AFFROVED FOR RELEASE DATS:2
CENTRAL INTELLIGENCE AGENCY Directorate of Intelligence0
The Situation. EW>
There is still no confirmation of Soviet troop movements on the Czechoslovak borders.
East Germany probablyh Guards Army has boon reported, but nomovement in the area can be confirmed. (ii Berlin haa beanarrange collection
low altitude photogrephy ofh Guards Army Installations In the Berlin area to ascertain if these Soviet units heve departed home stations.)
reports that "nato
Tha French military attache states that the Soviet armored unit he observed iroving south of Xrakoway wasovement into position rathereturn from maneuvers. During travelay, the French air attache in Wareaw aaw Polish armored carriers andther vehicles moving south on the weat side of the Vistula Fiver south of the city. 4.
have concluded that Soviet and Polish units havo moved Into positionhow of force rathor than as an ordinary maneuver.
ore rumors in the city
the Soviets, Poles, and East Germans are holding maneuvers ot the Czech border and that eome reserviete been notified of an imminent call-up for the
. exaroises. Wostom diplomats and military attaches
apparently are still confined to Warsaw.
movements within or outside the Carpathian Military District.
I. The soviet preea has not reacted as yet to the reports of troop movements which have appeared in the
Western press, nor has it replayed Polish press attacks on alleged "anti-socialiefelemento in Czeohoalovakla. The Soviet press continues to give extensive coverage,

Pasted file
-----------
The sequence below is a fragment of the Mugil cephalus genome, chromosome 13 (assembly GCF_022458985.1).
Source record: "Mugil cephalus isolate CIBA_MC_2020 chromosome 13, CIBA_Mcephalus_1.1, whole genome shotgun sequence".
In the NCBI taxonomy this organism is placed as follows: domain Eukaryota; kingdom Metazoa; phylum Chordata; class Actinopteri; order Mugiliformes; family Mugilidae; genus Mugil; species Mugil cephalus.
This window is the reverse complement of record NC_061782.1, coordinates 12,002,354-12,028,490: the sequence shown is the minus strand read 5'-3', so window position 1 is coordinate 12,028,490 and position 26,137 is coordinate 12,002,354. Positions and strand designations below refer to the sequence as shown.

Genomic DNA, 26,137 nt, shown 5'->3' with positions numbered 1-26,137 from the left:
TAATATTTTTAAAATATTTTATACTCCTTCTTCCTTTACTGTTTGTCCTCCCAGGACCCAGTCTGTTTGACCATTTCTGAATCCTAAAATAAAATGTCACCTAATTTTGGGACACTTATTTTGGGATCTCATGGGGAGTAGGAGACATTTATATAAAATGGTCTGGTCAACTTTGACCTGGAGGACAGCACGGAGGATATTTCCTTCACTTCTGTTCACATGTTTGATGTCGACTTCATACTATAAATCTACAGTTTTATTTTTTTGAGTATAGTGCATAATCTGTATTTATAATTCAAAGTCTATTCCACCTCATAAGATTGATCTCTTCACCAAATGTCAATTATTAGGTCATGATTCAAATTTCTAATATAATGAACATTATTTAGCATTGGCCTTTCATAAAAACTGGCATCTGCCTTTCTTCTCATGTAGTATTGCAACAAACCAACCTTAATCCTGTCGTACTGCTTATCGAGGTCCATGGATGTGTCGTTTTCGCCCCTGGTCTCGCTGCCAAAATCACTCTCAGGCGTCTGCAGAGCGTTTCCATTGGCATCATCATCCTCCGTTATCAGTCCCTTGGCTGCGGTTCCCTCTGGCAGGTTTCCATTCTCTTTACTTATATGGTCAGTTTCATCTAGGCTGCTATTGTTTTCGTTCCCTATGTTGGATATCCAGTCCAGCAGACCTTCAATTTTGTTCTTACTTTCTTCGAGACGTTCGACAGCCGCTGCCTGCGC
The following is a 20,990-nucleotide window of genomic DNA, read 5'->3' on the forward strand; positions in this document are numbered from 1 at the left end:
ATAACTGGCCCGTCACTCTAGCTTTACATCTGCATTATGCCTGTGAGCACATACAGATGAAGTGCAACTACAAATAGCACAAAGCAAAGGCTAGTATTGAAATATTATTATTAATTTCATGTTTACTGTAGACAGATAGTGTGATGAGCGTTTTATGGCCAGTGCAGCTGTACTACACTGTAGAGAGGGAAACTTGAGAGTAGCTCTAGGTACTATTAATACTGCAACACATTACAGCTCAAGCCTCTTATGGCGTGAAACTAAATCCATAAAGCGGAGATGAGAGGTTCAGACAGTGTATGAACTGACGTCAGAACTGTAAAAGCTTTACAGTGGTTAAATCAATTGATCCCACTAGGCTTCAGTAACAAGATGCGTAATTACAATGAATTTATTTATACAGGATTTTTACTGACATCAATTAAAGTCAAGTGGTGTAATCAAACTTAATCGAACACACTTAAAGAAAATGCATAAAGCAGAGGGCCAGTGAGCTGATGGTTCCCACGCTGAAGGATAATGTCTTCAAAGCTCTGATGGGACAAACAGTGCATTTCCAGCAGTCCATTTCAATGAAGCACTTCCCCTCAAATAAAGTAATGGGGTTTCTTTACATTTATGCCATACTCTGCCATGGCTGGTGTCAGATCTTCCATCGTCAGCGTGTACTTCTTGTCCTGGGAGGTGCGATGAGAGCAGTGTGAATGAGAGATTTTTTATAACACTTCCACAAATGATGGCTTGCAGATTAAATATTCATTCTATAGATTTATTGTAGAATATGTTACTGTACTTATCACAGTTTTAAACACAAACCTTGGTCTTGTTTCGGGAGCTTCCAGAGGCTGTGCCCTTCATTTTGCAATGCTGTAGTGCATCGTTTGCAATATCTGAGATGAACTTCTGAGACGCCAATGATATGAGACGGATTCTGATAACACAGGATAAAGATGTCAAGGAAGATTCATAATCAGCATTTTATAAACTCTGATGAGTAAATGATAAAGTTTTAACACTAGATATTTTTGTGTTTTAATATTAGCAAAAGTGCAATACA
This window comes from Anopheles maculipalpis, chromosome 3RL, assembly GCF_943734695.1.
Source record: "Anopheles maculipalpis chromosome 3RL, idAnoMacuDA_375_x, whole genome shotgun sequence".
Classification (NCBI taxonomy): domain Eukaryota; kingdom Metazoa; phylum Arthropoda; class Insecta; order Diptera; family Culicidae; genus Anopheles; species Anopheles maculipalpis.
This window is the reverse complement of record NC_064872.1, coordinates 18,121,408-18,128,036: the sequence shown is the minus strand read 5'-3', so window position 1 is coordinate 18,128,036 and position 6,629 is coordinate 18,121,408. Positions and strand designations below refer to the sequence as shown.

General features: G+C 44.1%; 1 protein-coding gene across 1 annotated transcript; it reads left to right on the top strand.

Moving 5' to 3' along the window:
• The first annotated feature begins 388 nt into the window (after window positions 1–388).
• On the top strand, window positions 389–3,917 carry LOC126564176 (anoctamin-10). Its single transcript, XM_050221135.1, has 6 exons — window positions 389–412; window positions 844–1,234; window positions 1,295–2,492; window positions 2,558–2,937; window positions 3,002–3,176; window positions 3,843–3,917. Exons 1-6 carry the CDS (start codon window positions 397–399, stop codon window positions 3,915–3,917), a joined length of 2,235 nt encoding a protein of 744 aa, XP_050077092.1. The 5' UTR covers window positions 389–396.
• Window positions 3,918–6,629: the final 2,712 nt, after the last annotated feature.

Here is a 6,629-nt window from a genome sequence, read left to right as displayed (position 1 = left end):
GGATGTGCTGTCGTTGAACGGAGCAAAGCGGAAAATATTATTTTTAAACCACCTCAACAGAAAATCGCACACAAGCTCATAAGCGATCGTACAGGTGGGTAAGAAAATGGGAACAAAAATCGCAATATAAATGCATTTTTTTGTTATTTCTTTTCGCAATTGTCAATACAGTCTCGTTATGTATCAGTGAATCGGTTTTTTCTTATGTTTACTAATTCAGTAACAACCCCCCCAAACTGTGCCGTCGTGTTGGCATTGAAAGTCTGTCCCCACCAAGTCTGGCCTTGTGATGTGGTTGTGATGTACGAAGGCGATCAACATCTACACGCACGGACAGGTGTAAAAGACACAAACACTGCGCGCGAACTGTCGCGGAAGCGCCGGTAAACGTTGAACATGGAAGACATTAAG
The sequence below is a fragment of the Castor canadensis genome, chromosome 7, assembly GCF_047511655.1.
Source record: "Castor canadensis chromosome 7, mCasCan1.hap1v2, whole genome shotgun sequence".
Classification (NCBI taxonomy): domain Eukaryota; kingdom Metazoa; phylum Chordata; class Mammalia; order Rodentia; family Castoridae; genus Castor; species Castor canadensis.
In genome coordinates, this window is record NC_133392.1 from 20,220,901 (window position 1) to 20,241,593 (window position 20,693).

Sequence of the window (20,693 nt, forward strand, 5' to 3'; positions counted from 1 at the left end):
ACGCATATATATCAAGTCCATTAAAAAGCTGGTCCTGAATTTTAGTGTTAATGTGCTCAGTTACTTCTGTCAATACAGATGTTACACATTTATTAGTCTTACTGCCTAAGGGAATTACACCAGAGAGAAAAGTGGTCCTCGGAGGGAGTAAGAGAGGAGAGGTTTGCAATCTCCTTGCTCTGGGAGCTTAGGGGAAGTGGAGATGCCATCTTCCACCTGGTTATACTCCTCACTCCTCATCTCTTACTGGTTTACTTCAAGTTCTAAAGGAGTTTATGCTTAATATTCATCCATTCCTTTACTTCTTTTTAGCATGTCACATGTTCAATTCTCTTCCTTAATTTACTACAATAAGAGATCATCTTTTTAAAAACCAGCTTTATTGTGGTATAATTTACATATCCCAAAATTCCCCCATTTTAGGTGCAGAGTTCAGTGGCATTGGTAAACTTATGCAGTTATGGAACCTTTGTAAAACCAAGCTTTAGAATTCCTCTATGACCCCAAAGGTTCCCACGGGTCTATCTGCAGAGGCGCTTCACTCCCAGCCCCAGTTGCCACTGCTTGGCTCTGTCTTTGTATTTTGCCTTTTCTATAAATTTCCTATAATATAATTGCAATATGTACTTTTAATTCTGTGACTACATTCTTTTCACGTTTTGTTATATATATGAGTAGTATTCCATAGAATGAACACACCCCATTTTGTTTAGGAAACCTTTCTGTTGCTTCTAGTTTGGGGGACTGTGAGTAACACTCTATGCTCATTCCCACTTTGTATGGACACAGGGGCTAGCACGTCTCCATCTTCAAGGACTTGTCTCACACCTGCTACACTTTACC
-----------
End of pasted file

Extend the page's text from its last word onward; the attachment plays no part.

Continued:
however, to events in Chechoslovakia, with eeveral
factual reports on tho activltlos of officialwhich aro there for Liberation Day Theaeroup ofmilitaryre apparentlyscheduled ceremonial In contrast to their recent open answers to
reportsra' questions, Czochoslovak officials werefor comment yesterday on reports of Soviet -troop movements toward tholr borders. Their evasiveness was aided by tha cloaure of government officeshroe-day holiday on the occaalon of tho liberation anniversary. Unofficial Czechoslovak newspapersto hammer away at the failure of the Soviet Union fully to endorse Prague's "springnd at inimical polieh attitudes.
10. Tha closest thing to an official Czechoslovakanenoeeage to tho Sovietent from the celebrations in Prague. In subdued ton*s, th* messag* reasserted Czechoslovakia's commitment to changes, as outlined previously in tlie party's action program. Its pledge of cooperation with the socialist countries' fight "against imperialism" was weakly stated and made contingent on "consistent realiaation of the principle
of non-interference in the internal affaire ofcountries."
Poles have continued their open pressure
on tha Dubcek regime, repeating againay that "revisionist and anti-socialist forces supported by Imperialist centers of subversion were trying to use changes in Czechoslovakia to unbalance the leading role of the Communist party and weaken tlea betweenand other socialist countries." Warsawhinted broadly that it was time the newauthorities brought such forces under control. Provincial party boas Gierek, who may someday be Gomulka's eucceasor,arsh speech in theborder town of Tosin, warning that slogans about "democracy, free spoeoh, and culture" wsre being by international "imparlilisr circles" against Communism in Czechoslovakia. ,
German leadorsompletelyof congratulations to Prague,
13. ungarian official, ingain voiced tha ragima's approval of Czechoslovak reformsudapest rallyay, but at the soma hea number of thinly veiled warnings about the necessity for cooperation with the Soviet Union, CEMA and the Warsaw Pact. Despite Soviet apprehensions which were expressed to Marshal Tito last week, the Yugoslav Prealdsnt sent unusually long and sffusivs messages of congratulations to Czoohoalovak leaders.Original document.